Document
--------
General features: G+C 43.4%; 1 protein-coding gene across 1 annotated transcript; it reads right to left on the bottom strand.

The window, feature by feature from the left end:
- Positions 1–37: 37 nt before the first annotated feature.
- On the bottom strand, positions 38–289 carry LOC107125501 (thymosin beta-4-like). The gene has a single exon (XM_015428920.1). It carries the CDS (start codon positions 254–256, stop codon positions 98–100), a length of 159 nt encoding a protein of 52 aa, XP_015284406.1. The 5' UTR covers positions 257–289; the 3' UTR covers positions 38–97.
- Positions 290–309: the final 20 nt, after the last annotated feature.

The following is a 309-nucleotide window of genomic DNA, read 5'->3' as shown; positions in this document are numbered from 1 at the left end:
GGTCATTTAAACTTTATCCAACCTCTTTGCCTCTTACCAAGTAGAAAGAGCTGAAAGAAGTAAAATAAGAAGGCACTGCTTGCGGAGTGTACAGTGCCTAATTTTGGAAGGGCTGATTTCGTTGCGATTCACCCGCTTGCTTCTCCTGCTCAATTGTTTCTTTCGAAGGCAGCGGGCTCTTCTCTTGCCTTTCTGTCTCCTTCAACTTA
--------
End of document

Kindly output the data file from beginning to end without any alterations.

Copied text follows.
General features: G+C 43.4%; 1 protein-coding gene across 1 annotated transcript; it reads right to left on the bottom strand.

The window, feature by feature from the left end:
- Positions 1–37: 37 nt before the first annotated feature.
- On the bottom strand, positions 38–289 carry LOC107125501 (thymosin beta-4-like). The gene has a single exon (XM_015428920.1). It carries the CDS (start codon positions 254–256, stop codon positions 98–100), a length of 159 nt encoding a protein of 52 aa, XP_015284406.1. The 5' UTR covers positions 257–289; the 3' UTR covers positions 38–97.
- Positions 290–309: the final 20 nt, after the last annotated feature.

The following is a 309-nucleotide window of genomic DNA, read 5'->3' as shown; positions in this document are numbered from 1 at the left end:
GGTCATTTAAACTTTATCCAACCTCTTTGCCTCTTACCAAGTAGAAAGAGCTGAAAGAAGTAAAATAAGAAGGCACTGCTTGCGGAGTGTACAGTGCCTAATTTTGGAAGGGCTGATTTCGTTGCGATTCACCCGCTTGCTTCTCCTGCTCAATTGTTTCTTTCGAAGGCAGCGGGCTCTTCTCTTGCCTTTCTGTCTCCTTCAACTTA